Saturday, January 31, 2009

A Better Economic Stimulus Package

At the time of this writing, we here in the U.S. face double-digit unemployment and record national debt and budget deficits, with no sign of any of the above ending any time soon. An economic package that will ease the near-term pain is being discussed. Justin Raimondo, the guy, has made an excellent suggestion for a stimulus package that won't increase the deficit. But we're not advocating that here because it's reactionary, and we're in tune with modern economics.

Instead, I say that the economic stimulus package being discussed doesn't go far enough. If we really owe the money to ourselves, and China, Saudi Arabia and Japan will really loan us as much as we need, why stop there? Why not go all the way and give every household in America a million dollars? That would really stimulate the economy. Consumer spending would skyrocket. It's not real money right? Like my friend at work says, it's all abstract anyway, and worst case, we just repudiate the debts and start over with a new currency. It could work, couldn't it?

If you've been following along, you could reasonably conclude that you've been led down the garden path. Let's not talk about the obvious hyperinflation this program would cause. After all, nobody I talk to about this seems to believe that it could happen here. Let's talk about the recipients of the stimulus money. If they do the right thing with the money, namely pay off their debts and invest the rest, they will be in position for a modest income for life. They won't work any more, and, talk all you want about jobs being moved offshore, there is still plenty of work here that needs to be done. On the other hand, they could do what most people who win the lottery do: spend all of the money and end up broke again. In this case, the economic stimulus will be temporary at best, and the money will end up in the hands of the wealth as usual.

Now you may think that it's harmless to do these things as long as they're not done to such an extreme level. Most people would agree with you. But at what point does it become extreme enough to be harmful? Is a trillion-dollar deficit really moderate enough to be harmless?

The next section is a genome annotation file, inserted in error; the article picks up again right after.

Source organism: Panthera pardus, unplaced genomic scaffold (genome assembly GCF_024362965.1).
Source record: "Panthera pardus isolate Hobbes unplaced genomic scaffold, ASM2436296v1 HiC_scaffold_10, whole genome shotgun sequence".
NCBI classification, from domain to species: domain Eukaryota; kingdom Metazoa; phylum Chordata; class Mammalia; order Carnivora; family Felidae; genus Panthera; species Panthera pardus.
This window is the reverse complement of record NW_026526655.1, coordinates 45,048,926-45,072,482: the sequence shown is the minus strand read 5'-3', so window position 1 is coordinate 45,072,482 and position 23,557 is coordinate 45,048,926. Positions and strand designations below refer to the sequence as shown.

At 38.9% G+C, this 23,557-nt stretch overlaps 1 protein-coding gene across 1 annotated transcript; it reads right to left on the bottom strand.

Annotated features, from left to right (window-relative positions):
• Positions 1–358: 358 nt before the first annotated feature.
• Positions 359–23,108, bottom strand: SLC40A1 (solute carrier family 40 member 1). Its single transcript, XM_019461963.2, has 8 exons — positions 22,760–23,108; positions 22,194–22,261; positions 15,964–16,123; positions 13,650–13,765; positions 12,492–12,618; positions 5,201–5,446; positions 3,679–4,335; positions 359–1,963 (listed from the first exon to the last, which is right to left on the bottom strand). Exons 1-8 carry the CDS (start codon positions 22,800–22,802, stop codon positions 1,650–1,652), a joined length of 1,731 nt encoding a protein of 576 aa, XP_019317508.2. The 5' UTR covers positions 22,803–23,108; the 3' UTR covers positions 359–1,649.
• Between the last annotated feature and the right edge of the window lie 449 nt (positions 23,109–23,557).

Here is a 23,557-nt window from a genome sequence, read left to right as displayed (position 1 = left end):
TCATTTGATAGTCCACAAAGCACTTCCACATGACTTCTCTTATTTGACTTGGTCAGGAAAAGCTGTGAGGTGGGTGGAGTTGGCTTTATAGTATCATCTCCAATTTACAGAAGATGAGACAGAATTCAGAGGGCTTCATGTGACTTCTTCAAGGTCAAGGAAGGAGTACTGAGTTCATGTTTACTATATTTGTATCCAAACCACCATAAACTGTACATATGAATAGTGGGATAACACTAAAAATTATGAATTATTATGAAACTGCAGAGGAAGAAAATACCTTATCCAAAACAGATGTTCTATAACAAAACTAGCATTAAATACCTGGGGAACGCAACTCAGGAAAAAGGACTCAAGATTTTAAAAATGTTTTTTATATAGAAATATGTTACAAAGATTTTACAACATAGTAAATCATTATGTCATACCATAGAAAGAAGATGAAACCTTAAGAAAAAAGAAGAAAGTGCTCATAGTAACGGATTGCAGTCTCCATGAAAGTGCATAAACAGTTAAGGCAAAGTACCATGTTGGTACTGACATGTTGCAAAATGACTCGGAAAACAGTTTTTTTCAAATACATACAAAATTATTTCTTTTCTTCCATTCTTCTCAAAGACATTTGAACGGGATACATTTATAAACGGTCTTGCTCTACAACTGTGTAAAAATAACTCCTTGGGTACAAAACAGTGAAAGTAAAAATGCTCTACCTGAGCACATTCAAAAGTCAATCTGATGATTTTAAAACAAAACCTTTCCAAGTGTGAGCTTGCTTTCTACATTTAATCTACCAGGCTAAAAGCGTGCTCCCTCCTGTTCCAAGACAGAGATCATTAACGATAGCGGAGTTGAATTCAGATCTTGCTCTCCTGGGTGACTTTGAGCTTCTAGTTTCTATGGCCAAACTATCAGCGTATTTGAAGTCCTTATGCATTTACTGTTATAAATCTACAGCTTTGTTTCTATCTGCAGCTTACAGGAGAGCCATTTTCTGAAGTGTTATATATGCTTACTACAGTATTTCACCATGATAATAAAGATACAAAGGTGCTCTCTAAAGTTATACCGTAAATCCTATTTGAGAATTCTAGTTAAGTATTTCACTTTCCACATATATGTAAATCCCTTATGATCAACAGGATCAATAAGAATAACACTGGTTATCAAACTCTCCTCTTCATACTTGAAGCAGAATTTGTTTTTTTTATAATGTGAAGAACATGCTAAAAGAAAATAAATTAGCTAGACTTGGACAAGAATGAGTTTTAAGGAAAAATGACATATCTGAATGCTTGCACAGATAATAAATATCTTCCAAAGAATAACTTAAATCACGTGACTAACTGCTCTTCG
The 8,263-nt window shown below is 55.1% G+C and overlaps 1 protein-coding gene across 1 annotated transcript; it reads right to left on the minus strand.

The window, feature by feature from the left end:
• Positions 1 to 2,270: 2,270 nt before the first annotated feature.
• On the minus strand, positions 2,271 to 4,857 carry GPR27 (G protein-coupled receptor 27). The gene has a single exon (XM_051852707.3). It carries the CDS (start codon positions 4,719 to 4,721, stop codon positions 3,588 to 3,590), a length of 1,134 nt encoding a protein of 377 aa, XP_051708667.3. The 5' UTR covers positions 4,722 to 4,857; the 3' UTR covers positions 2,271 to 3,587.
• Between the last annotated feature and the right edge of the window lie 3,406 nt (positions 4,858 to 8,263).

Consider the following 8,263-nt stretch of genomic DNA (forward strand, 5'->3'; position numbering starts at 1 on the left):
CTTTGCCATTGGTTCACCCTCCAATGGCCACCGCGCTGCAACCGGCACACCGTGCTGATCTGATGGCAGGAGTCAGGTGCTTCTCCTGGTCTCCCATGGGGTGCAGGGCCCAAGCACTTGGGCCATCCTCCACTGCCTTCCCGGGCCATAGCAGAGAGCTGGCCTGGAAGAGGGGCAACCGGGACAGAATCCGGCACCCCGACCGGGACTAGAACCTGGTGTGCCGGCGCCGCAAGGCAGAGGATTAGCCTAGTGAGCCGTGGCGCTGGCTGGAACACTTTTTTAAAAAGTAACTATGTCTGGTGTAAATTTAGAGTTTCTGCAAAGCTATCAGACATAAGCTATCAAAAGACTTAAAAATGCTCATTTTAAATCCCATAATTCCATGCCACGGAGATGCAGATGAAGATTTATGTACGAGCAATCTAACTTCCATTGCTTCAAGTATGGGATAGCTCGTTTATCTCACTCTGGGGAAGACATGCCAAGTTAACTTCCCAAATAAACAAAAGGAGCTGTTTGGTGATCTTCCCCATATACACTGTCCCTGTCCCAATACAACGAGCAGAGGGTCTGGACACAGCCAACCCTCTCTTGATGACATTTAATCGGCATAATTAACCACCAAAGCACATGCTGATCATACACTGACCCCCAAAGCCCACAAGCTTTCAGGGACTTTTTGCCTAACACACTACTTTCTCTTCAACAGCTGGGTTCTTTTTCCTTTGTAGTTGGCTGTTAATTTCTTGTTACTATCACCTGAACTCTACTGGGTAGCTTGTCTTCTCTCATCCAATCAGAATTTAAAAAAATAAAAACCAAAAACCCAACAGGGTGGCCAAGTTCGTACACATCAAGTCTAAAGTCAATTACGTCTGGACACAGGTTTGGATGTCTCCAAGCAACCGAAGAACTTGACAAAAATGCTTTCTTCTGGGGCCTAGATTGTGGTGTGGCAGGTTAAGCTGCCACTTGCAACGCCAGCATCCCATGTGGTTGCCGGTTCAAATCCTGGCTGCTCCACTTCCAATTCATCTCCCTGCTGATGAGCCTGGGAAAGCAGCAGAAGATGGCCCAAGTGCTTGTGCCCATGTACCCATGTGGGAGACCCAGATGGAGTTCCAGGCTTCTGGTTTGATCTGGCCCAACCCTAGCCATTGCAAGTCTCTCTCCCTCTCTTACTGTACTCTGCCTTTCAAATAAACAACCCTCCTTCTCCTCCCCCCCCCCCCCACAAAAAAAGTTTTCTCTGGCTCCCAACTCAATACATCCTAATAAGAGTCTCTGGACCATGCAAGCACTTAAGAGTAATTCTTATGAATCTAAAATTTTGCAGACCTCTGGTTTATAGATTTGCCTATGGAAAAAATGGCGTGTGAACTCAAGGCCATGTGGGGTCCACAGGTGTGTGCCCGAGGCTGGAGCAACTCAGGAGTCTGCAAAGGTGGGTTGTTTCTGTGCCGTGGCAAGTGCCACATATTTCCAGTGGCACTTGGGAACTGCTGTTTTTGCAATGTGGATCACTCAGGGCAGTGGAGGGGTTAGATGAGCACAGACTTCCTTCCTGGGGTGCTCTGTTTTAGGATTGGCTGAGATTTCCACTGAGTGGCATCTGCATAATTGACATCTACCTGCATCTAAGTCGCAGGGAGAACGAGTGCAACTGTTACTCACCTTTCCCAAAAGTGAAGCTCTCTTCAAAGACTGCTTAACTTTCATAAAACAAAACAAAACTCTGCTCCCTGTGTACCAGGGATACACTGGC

Tuesday, January 27, 2009

Tilton's Law: Not Just for Computers

The post linked above is an excellent programming war story which may not mean much to you unless you work with computers for a living, the story has some lessons that can be applied with profit to life in general.

First: whenever you spend hours or days wrestling with a difficult problem, the answer is invariably some stupid little thing that you either forgot or didn't know about, so you may as well check for that first and save some time.

Second: as Mr. Tilton says in his post, "You can run, but you cannot hide." This is especially true when it comes to marriage, as most of the people I know who are divorced broke up as a result of issues that were readily apparent before they got married.

Finally, Tilton's law: "Solve the failure first." Failure provides an excellent opportunity for learning. Take it.

Monday, January 26, 2009

You Don't Have the Right to Your Opinion

If you're like most Americans, you were told many times that "everyone has a right to their opinion." In a legal sense, that's true, although expressing that opinion can sometimes have negative consequences for your career: for example, if you're a meteorologist, expressing skepticism about the human-induced climate change theory is essentially career suicide. But it's not really accurate.